Two of the most used and now mature IoT networks are LoRa and LTE-M, the attractive aspect of both technologies is that they are ‘Low Power’ networks. This is important for IoT devices with a limited energy supply. In this article we take a closer look at both techniques and what the differences are between the two networks.
What is LoRaWAN?
LoRa stands for ‘Long Range’ and it is a wireless network protocol for low power IoT applications. It is therefore a ‘Low Power Wide Area Network’ (LPWAN). This is ideal for applications that are located in remote or isolated places such as lampposts, dikes, quay walls or trash bins. When used, LoRa messages are very similar to SMS traffic, as long as nothing is sent, the cellular module is not active. As soon as a message is sent, the cellular module is active and a transmission takes place on the correct frequency with the correct network keys. Nearby LoRa gateways then receive this signal and process it towards the cloud.
Advantages of LoRa
The two biggest advantages are, on the one hand, the extremely energy-efficient consumption and the long distance that the message travels from device to the LoRa gateway. In addition, the hardware is compact and the costs are usually very low. Due to the low energy consumption, sensors can be made that can send information every day for three to five years on 2 AA batteries. The exact battery life of course depends on several factors, such as network coverage, the antenna of the device and the amount of information sent per message.
The LoRa network is separate from ‘the internet’, because messages are first received on the LoRa network itself and only then are they forwarded to the cloud via a LoRa gateway. As a result, LoRa modules are not vulnerable to cyber attacks. Within the LoRa protocol, encryption has also been applied to various layers to increase security.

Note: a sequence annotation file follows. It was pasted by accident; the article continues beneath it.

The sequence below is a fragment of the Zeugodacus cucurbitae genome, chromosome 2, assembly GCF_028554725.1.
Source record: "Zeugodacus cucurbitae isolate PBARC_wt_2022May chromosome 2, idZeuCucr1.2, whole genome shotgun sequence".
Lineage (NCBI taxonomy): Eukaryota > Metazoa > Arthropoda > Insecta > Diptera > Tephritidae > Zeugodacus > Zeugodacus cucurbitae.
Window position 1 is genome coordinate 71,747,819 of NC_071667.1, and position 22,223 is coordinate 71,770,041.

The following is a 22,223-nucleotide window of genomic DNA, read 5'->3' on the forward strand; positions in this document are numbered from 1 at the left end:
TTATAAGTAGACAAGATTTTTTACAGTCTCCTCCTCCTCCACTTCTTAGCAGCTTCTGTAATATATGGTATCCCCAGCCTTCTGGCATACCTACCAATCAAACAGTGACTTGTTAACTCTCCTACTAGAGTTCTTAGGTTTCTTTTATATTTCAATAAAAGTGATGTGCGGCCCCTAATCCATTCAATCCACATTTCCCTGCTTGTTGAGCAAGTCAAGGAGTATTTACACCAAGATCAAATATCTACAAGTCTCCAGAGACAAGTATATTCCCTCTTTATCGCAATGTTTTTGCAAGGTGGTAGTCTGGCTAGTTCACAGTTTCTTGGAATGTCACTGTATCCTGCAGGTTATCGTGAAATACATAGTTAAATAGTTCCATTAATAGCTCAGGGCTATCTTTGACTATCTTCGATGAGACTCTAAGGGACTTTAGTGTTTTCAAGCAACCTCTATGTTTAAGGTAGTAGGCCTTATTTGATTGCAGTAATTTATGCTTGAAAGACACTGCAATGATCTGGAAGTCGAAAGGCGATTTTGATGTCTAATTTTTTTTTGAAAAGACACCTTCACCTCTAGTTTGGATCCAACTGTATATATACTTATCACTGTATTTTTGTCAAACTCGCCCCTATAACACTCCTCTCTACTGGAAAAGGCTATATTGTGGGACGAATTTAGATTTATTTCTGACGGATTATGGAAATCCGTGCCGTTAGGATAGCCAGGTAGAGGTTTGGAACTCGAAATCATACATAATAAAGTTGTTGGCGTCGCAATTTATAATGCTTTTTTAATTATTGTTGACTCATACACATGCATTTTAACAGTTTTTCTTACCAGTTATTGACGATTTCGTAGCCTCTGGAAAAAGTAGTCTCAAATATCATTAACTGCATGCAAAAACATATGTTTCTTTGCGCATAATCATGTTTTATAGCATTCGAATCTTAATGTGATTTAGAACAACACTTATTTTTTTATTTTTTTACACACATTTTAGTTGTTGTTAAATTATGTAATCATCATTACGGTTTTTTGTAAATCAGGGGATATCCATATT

Disadvantages of LoRa
There are also a number of disadvantages to using LoRa. In the Netherlands there are two rules that are enforced by the Radiocommunications Agency. The first rule means that each module may not send radio signals too often, this is called the ‘duty cycle limitation’ and the second rule means that the intensity of the radio signal may not be too strong, a maximum of 20 mW. Another disadvantage can be the amount of data that can be sent, which is about 54 bytes with LoRa. This is not a problem if you only want to send sensor information.
What is LTE M?
The LTE-M network has been specially developed for Internet of Things applications and is based on the reliable and secure 4G networks of the providers. LTE-M is also based on the GSMA’s global 3GPP standard, which offers possibilities for roaming abroad. The coverage of LTE-M is stronger than a 2G network and has the advantage of a deeper degree of penetration, which means that the coverage in buildings is many times better. Via LTE-M, data can be sent quickly in an energy-efficient manner and it is suitable for various applications that currently work with 2G. In addition, it is also suitable for applications that are not yet ‘smart’.
Advantages of LTE-M
LTE-M has good coverage, a high data rate and can also be set to be energy efficient, so this is interesting for applications that run on a battery. Furthermore, LTE-M is more cost efficient than a standard 4G device. The amount of data is compact and this keeps your data consumption low (MBs). Another advantage is that there are roaming agreements with neighboring countries and there is international LTE-M coverage in progressively more and more countries. It is also possible to send messages via LTE-M, VOICE and SMS and depending on the type of module you can also have a fallback to another network (2G).
Disadvantages of LTE-M
Even though LTE-M is promoted as an energy efficient technique, the module still consumes a lot of power as long as there is a connection to the network and data is being sent. It is many times more energy efficient than standard 4G, but you still need large batteries if your device often has to send data and wants to last longer than a year. A frequently heard wish for IoT devices is that they should be practical and compact in design, LTE modules are currently still large in size and you need quite a few additional components.
LTE-M and LoRa are two different techniques with similarities in how they are used, both networks are energy efficient and transmit device information. The choice is best based on where you want to implement your solution and the requirements for power consumption. Even if international use is your main requirement, then you should go for LTE-M. But when power consumption is critical, go for LoRa.
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